By Brian Bertoldo | September 6, 1999

Slaves of Hollywood takes a satirical inside look into the gauntlet of abuse and humiliation endured by tinsel town’s players-in-training.
Paulette Gittleman (Katherine Morgan) sets out, against her studio head father’s permission, to film a documentary about the lowest of the lowest on the Hollywood totem pole, the assistants. As we learn, Paulette’s motivation is to better understand her father’s (Nicholas Worth) bizarre metamorphosis from studio assistant to sadistic executive. All five of her subjects are fairly new to Hollywood, armed with degrees from top universities and high-hopes of overnight success. Fisher (Hill Harper), an assistant to a decadent music video producer, carries his boss around on his shoulders at parties and is forced to dress like a Soul Train reject. Thomas (Howard Scott) a mail room assistant trainee at a big name talent agency, struggles in an environment where a pecking order of verbal abuse weeds out the weak. Dean Palermo (Andre Barron) an angry filmmaker visited by the ghost of his idol Alfred Hitchcock, was once the assistant to big name agent, Griffin Larosh (Johnny Venokur), until he was fired for not reserving Larosh a table at Spago’s for him. George Pink (Elliot Markman), a studio mailroom assistant with a devil worshipping, metal-head boss, eventually goes back to New York after having a nervous breakdown in his backyard kiddy pool. Roman Sofine (Rob Hyland) is a shifty and scrupulous agent’s assistant working in the same agency as Thomas. Roman’s philosophy on making it in the business, “cars, lunches, green lights and studio executive daughters.” Though a promising agent to be, Roman is eventually brought down by a scandalous past. With Dean’s inspired guidance, Thomas and Fisher persevere. Finally freeing themselves from slavery. The film ends with Fisher being fired for suffocating his boss and Thomas becoming a slick agent’s assistant, only after turning in Roman. Paulette leaves Los Angeles, fed up with her father and the industry which created him.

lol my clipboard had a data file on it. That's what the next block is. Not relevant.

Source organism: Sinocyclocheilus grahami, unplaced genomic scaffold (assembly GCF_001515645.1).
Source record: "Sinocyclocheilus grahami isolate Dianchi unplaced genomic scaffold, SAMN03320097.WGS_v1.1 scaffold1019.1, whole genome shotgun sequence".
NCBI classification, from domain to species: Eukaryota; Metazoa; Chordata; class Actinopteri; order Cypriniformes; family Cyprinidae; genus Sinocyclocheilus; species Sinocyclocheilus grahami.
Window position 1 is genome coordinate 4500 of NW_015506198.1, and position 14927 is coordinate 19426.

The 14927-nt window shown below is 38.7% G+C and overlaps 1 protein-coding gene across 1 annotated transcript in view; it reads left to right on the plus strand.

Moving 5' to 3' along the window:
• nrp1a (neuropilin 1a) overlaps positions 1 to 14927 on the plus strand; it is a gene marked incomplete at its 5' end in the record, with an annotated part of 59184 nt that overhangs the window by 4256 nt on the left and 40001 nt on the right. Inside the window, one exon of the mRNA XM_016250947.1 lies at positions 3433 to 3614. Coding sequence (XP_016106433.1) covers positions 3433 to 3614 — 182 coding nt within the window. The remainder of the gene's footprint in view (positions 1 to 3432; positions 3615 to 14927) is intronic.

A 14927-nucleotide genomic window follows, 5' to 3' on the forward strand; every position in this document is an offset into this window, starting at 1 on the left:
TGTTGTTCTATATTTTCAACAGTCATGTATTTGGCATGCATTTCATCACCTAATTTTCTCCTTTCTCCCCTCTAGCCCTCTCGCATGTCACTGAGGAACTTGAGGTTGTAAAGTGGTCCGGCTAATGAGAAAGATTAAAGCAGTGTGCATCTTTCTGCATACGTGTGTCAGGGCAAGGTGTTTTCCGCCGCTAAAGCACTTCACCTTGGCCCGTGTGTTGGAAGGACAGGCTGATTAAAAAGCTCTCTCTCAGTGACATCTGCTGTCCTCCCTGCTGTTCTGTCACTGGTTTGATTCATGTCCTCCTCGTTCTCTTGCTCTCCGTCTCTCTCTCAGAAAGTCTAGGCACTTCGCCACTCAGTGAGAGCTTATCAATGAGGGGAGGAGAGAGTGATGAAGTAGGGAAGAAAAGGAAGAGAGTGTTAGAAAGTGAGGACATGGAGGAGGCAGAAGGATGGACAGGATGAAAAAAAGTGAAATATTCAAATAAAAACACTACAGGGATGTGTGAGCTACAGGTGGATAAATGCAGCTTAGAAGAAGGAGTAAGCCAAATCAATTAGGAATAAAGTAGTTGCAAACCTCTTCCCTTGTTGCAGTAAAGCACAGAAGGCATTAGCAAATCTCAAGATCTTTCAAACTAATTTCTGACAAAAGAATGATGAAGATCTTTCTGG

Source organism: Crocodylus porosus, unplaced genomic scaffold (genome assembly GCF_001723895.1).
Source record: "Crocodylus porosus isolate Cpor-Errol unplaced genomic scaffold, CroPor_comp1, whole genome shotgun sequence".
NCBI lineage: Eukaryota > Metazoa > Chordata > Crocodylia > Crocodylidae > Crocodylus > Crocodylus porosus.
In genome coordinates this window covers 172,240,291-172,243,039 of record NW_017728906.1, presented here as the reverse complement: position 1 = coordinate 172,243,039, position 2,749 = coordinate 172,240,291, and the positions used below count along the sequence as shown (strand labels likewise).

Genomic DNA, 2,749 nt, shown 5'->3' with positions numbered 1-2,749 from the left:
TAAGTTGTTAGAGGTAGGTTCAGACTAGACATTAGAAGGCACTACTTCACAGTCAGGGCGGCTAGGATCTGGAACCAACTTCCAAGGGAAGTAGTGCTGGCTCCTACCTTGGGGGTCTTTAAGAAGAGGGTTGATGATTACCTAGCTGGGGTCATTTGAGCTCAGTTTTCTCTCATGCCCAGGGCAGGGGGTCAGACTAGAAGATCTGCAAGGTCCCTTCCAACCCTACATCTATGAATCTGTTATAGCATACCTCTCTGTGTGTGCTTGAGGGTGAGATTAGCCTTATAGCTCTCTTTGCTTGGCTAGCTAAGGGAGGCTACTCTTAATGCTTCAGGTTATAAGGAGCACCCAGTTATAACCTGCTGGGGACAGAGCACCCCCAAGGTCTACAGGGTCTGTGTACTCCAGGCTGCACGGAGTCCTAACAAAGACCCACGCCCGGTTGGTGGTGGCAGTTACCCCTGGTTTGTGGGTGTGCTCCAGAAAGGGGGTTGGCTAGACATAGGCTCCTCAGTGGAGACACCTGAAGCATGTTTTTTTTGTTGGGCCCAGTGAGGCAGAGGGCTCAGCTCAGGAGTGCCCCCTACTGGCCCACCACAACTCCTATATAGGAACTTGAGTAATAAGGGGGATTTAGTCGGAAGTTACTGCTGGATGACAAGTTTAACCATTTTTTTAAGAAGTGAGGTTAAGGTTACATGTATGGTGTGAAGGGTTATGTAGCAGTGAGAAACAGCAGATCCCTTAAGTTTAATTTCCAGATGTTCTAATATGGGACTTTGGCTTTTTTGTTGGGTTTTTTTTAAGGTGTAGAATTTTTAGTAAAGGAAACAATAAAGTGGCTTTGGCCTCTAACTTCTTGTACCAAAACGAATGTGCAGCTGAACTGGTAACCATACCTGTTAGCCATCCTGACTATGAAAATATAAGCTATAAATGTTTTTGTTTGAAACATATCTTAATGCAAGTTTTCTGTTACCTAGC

Reportedly made for $100,000, Slaves of Hollywood has top quality production values and solid performances. Slaves of Hollywood delivers a humorous and biting glimpse into the behind the scenes hazing rituals and treachery that go with attaining success in the business of Hollywood. – Brian Bertoldo

Leave a Reply

Your email address will not be published. Required fields are marked *

Join our Film Threat Newsletter

Newsletter Icon